Education and Transition
Transition to Adulthood is one of the free online training modules offered by the University of Missouri Thompson Center for individuals with ASD, their families, and community professionals. The module provides information regarding key life areas essential to a successful transition, such as health, safety, community living, and employment, as well as information about when to begin transition in each area and the available resources for families and providers.
This free, online training module series provides information and training related to Autism Spectrum Disorders (ASD). The modules discuss a variety of topics, from the characteristics and screening processes to the process of transitioning to adulthood for individuals with ASD. Four of the five modules are intended for any care provider or family member, while one is specific to medical providers.
This website provides information and support to help college students with disabilities remain informed, connected, and successful in higher education and employment. The site provides website links, blogs, news, and information on current laws and events, while personal stories and interviews provide support. The site also provides job postings and search tips. Also available in Spanish: http://weconnectnow.wordpress.com/posts/we-connect-now/nos-conectamos-ahora/
Look! I'm in College! is a half-hour documentary about NYC public school students with autism who attended college and have now begun work. The film follows the four young men through their journey in education at Pace University. It also introduces viewers to the teachers and educators who made their education possible.
This guide was created to ease the transition to adulthood for young people with autism. Families will gain a greater understanding of how to support their child during this time. Some topics in this toolkit include: self-advocacy skills, community living, employment and many more. This guide gives families options to explore and the opportunities available for their child. It leads families through the transition process from beginning to end. The kit is available as a free download at the link provided above.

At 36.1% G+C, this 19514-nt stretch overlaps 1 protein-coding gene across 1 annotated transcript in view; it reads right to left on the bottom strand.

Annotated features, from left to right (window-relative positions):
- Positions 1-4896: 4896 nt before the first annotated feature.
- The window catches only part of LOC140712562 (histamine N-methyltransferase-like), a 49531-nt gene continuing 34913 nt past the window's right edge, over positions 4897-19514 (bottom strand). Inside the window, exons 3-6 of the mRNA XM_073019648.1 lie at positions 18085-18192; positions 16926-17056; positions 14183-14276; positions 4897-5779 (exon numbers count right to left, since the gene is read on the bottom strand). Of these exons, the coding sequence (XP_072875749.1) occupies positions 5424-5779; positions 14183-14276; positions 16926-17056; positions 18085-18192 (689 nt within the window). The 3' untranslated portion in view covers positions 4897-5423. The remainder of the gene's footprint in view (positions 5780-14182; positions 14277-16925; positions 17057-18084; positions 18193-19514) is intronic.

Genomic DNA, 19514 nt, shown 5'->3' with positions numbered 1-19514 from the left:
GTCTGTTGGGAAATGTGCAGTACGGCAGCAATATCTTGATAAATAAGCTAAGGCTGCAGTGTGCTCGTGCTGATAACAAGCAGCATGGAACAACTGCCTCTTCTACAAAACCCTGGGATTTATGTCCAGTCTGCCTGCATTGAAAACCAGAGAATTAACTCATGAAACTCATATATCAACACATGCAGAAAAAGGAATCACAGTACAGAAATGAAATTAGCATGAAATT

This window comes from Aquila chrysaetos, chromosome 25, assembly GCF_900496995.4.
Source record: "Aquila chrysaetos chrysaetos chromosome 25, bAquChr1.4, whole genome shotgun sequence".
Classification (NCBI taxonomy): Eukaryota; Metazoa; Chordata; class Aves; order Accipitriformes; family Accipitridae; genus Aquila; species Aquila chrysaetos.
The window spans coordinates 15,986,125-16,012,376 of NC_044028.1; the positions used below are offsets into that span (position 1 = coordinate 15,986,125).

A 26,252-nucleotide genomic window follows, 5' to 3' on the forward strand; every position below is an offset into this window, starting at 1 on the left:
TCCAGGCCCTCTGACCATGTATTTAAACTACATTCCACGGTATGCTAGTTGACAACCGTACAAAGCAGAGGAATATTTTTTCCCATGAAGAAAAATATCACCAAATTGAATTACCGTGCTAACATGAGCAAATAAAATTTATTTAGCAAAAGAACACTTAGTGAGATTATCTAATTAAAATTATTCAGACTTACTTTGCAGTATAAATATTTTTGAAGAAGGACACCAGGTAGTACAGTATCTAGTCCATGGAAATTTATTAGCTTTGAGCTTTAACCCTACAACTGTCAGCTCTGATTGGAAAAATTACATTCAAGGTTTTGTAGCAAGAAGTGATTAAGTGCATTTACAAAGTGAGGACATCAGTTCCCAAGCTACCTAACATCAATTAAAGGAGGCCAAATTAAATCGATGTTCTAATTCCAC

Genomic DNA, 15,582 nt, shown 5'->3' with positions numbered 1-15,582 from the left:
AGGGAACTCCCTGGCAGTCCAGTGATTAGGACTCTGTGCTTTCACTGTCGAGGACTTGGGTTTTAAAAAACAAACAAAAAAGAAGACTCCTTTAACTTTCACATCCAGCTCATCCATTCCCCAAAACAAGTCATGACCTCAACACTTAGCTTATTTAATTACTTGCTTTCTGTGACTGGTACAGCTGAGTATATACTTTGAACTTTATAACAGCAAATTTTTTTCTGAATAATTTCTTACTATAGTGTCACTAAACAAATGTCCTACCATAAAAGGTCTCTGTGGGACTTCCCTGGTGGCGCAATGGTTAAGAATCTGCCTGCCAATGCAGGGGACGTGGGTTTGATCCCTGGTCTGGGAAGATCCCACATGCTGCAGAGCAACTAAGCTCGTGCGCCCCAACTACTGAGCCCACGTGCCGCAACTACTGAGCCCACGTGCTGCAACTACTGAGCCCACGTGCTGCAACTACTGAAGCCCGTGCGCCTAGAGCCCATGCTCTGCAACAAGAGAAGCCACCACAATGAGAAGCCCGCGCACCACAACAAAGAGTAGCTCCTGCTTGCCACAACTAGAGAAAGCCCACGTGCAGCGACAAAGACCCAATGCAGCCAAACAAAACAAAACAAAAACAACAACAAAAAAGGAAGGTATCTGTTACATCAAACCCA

CONNECT Modules were created to enable parents and teachers to better promote early childhood skills in children with disabilities. Young children benefit from being in the same environment as their general education peers to provide a foundation for later self-determination. These four modules include: Embedded Interventions, Transition, Communication for Collaboration and Family-Professional Partnerships. Each one includes activities, videos and handouts to teach children and support staff how to participate in their learning. This site also includes additional helpful resources for parents and teachers.
Transition education materials: Student-directed transition planning lesson materials and transition education higher education class materials, Self-determination assessment tools: AIR Self-Determination Assessment, the ARC Self-Determination Scale, and Field & Hoffman Self-Determination Assessment, and Self-determination assessment educational materials: ChoiceMaker Self-Determination Transition Curriculum, IEP Team Education Module (including PowerPoint), It's Not Easy (interview slide show), and Who's Future Is It Anyway? 2nd Edition (package available for no charge).
Providing adequate education and accommodations for students with disabilities is critical to self-determination. For the past three years, the number of qualified special education teachers has been decreasing. It is a continuing challenge for the National Association of State Directors of Special Education (NASDSE) to recruit and keep skilled special education teachers. In an effort to discover what recruitment methods individual states are finding success with, Personnel Improvement Center and Project Forum conducted a survey of all the state education agencies (SEAs). This analysis details what activities states are using to recruit and increase retention. Common approaches include job fairs, professional development opportunities and collaboration with teacher preparation programs.